HAVANA TIMES — Though exchanging a house or apartment with “hidden defects” is punishable by law in Cuba, people continue to do it (and successfully, in more than 90 percent of cases).
Hidden defects are all such flaws a household may have which are concealed or hidden by one of the parties involved in the transaction when the property is shown to its future resident.
The issue of hidden defects is but one of the typical problems that surround the exchange of residences, a legal procedure which – as far as I know – only exists in Cuba.
Till recently, it was the only legal means available for improving our homes, changing our surroundings, expanding or reducing our residence size or moving closer to relatives and/or workplaces.
Though the government has authorized the purchase and sale of homes, the home exchange mechanism still stands. I would even say it is a part of our culture. There is a very well-known Cuban film (Se Permuta, “House Exchange”) about the process, in which more than 10 families become involved in the same transaction and (as is to be expected) a whole mix-up seasoned with good satire ensues.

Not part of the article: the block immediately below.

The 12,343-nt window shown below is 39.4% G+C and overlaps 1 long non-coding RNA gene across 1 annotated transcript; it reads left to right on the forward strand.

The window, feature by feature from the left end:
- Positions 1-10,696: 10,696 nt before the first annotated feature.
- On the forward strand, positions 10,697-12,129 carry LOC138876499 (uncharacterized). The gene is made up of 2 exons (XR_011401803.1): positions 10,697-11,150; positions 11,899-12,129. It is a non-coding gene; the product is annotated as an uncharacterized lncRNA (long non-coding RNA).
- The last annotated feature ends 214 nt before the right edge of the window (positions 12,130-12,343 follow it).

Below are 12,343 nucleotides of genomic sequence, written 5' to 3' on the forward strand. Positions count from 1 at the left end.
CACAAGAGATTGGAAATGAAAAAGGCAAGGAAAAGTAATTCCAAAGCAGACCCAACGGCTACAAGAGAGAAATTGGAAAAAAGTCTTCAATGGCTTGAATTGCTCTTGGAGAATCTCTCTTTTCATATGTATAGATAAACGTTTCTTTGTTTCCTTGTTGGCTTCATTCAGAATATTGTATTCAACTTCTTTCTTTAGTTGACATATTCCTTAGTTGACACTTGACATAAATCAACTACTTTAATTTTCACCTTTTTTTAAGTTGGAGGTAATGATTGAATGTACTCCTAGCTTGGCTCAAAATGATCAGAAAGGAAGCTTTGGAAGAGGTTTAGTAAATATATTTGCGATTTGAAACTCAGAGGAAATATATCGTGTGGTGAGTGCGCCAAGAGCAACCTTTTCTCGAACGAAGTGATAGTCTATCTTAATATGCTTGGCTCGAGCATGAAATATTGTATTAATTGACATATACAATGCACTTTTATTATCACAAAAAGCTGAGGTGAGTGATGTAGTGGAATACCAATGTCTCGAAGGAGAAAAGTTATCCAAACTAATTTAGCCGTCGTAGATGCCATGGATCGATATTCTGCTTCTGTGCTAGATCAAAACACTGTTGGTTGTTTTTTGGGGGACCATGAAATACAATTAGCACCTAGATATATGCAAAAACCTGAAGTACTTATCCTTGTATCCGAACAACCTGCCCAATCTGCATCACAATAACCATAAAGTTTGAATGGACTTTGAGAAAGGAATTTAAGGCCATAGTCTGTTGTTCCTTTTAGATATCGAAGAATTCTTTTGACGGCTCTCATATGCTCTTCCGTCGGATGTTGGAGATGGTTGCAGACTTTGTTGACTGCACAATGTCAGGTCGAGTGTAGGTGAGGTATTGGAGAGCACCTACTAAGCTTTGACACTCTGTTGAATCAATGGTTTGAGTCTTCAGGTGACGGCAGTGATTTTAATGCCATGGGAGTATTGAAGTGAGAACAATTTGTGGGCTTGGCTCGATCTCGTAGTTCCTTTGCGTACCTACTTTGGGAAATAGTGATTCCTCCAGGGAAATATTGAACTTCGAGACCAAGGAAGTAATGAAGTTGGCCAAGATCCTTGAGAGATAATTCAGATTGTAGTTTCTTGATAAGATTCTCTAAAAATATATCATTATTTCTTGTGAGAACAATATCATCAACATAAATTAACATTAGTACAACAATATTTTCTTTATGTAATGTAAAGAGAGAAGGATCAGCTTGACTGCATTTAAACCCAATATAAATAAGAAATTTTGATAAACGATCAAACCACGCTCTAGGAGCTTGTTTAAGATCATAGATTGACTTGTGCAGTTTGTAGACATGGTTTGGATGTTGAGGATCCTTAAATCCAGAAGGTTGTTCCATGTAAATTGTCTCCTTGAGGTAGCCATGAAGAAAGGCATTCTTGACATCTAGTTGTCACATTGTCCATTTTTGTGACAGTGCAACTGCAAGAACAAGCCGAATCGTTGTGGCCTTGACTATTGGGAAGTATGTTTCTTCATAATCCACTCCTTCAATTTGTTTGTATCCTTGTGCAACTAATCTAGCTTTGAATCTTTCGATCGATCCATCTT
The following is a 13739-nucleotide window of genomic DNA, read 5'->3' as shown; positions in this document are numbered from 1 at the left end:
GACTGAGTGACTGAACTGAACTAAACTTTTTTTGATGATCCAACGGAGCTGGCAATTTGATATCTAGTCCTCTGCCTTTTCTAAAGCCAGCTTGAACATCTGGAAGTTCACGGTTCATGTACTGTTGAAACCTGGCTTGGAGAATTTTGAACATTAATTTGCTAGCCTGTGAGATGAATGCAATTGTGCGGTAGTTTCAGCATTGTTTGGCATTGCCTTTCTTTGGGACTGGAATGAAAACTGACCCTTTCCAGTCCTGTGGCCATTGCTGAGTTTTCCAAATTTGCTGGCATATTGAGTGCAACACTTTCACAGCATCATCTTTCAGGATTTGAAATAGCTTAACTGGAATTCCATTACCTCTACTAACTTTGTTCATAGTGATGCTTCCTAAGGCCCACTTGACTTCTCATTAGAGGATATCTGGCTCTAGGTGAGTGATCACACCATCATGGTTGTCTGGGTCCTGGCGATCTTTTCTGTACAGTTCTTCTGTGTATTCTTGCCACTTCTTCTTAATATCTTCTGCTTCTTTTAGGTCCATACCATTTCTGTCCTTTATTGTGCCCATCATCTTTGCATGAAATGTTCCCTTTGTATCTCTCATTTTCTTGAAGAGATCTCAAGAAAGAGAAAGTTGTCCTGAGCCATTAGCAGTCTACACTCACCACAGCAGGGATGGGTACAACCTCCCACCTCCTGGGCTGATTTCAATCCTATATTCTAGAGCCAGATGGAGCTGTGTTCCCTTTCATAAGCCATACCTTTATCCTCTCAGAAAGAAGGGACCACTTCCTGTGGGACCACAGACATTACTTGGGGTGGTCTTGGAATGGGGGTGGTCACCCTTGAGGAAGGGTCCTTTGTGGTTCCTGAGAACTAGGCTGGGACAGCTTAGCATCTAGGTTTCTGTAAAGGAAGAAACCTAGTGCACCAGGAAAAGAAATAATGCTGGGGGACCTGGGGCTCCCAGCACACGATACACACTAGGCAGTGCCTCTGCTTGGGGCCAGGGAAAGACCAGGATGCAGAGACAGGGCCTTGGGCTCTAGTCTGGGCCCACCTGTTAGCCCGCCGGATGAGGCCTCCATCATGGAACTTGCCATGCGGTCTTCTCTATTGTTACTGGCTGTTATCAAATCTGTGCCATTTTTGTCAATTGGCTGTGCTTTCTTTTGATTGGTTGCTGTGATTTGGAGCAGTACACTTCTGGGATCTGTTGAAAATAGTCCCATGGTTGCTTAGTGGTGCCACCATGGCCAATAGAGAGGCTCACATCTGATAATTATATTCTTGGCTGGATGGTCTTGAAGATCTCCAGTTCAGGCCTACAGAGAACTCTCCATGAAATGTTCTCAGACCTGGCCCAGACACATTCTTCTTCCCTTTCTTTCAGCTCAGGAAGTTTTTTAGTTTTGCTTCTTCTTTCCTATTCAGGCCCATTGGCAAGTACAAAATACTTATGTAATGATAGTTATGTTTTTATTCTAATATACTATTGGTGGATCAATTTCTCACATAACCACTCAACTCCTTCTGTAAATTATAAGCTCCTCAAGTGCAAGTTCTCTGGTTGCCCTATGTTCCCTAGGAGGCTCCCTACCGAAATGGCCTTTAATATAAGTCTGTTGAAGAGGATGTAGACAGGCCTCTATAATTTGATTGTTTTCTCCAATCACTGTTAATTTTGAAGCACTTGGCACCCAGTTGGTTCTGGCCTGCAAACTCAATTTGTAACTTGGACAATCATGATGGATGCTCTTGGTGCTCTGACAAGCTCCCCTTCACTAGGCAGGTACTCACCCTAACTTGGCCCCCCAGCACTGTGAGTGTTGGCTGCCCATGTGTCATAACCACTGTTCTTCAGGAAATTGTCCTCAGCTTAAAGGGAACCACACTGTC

A few days ago, a friend traded an apartment in good condition located in Alamar for an old house in Centro Habana, only to discover he’d been scammed. Days later, the walls started sweating off so much humidity that the floors flooded.
When he tried to get the “ball rolling” to revert the trade, the lawyers at the governmental legal practice suggested he try to exchange the house and hit some other person “with the same trick”, for, though the law envisages these types of cases, it is “very difficult”, in practice, to undo a completed exchange.